- Associated Press - Sunday, November 27, 2016

FORT THOMPSON, S.D. (AP) - Lisa Heth’s small prayer on a drive to a motel in central South Dakota spiraled into an extended-stay human trafficking survivor shelter.

Heth, executive director of Wiconi Wawokiya, is spearheading efforts to open the Pathfinder Center, a motel in central South Dakota converted to a shelter and resource hub for human trafficking victims.

Wiconi Wawokiya is a non-profit organization on the Crow Creek Reservation that serves victims of domestic and dating violence, sexual assault and stalking, the Argus Leader (https://argusne.ws/2f4GcvP ) reported.

Victims of human trafficking often turn to domestic violence shelters, Heth said. But those shelters usually have a 30-day or so limit for victims to stay.

That’s not long enough to help victims cope with layers of trauma they experience while being trafficked, she said. The Pathfinder Center will give trafficking victims a safe place to stay for six months to a year and provide extra services domestic violence shelters don’t have.

“Victims are going to be able to come and rest,” Heth said. “They can breathe and relax and know they don’t only have 30 days to think of somewhere they have to go.”

The idea for the shelter came unexpectedly in March 2015. A random phone call from a motel owner and a steady faith led Heth to the bank to ask for a loan to turn the motel into a shelter.

Two loans, a grant and a lot of meetings later, the shelter is on track to open in early 2017. Heth hopes to serve victims from around the state.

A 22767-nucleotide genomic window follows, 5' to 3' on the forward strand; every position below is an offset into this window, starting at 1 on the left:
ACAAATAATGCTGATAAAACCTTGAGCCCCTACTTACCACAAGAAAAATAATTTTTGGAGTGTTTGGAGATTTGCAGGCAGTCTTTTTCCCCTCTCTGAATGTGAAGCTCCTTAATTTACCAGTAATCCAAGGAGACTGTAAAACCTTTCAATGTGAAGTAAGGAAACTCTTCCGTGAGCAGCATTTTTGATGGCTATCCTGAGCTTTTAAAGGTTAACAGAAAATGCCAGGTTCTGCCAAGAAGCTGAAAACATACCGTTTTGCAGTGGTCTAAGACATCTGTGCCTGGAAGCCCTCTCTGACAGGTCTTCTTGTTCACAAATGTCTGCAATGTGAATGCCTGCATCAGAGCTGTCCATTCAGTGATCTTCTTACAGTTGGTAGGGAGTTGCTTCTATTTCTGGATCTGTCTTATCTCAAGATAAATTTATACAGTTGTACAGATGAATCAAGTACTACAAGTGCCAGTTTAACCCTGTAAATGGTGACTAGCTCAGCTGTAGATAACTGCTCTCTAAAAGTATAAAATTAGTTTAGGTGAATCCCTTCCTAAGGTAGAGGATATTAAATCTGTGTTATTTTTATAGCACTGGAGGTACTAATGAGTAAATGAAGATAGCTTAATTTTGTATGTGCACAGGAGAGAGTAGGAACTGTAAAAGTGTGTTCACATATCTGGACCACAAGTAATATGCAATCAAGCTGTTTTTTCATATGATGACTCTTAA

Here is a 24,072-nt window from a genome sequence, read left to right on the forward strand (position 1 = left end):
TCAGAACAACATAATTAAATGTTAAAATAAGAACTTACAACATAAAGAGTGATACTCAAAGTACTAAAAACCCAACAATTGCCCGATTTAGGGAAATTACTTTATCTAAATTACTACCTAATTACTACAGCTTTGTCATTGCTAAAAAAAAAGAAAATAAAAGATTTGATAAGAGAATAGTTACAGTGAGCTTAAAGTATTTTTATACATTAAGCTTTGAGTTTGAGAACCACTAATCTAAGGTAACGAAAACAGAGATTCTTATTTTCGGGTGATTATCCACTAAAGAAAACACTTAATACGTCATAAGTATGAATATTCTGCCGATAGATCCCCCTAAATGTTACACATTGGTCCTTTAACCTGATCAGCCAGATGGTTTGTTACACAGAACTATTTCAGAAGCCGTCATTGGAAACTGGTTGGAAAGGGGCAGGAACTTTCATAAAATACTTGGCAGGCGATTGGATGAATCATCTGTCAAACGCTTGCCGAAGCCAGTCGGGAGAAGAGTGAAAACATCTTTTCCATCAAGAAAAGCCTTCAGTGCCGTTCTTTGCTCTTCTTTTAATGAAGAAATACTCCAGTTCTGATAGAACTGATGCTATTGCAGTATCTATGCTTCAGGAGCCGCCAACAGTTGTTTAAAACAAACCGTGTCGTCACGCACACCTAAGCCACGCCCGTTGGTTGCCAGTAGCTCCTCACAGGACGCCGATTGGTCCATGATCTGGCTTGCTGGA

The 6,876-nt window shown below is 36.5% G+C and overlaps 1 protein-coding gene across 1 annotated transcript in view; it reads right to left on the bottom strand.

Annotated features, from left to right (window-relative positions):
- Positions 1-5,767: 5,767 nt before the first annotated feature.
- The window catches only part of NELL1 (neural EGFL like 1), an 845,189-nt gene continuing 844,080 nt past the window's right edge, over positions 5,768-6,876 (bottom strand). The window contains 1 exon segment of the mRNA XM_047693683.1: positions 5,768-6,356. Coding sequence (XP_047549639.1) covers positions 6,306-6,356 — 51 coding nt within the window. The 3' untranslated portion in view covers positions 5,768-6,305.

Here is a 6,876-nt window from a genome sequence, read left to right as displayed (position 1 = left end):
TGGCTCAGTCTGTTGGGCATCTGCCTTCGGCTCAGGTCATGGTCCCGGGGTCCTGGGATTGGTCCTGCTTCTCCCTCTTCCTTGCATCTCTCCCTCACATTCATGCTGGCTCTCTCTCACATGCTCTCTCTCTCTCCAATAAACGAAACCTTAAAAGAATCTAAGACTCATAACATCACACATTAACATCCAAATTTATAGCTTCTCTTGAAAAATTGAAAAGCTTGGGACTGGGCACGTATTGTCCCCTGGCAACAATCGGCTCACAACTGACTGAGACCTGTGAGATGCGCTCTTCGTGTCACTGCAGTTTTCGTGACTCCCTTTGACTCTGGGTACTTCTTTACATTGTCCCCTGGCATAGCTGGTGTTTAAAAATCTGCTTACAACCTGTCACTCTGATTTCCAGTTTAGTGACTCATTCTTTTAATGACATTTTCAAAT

The motel’s upper level has 14 rooms, each individualized and sponsored by a group to give each victim a place to call their own.

“Those donations show the victims how much (people) care about them,” Heth said. “This could be anybody’s daughter, niece, sister, aunt. It crosses all financial, racial lines.”

The lower level serves as kitchen and office space and rooms for staff and volunteers.

It will also have a room dedicated for interviews if the victims choose to report the trafficking to law enforcement. Those interviews can last hours, sometimes days and having a room in the motel can help victims feel more at ease.

Victims staying in the shelter will have access to education resources, if they want to get their GED or take college courses online, job skills classes, resume building, activity time, daily task skills, etc. Mental health experts will be available if victims request counseling.

The organization is not releasing the exact location of the motel to keep victims’ identities safe, Heth said.

“Trafficking is a $150 billion industry. Traffickers won’t take lightly to no longer having access to the girls they had. We’re trying to make this as secure as possible,” Heth said.

Wiconi Wawokiya will coordinate with other human trafficking awareness organizations around the state to place victims in the shelter.

Heth hopes to hire the rest of her staff in December and open the shelter in February 2017.

There are still a few kinks to work out. Heth is in need of an electrician to rework the kitchen and office space area. The shelter also needs items that can’t be purchased with grant money, such as kitchen items, books, art supplies. A complete wish list is on the Pathfinder Center’s website.

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Information from: Argus Leader, https://www.argusleader.com

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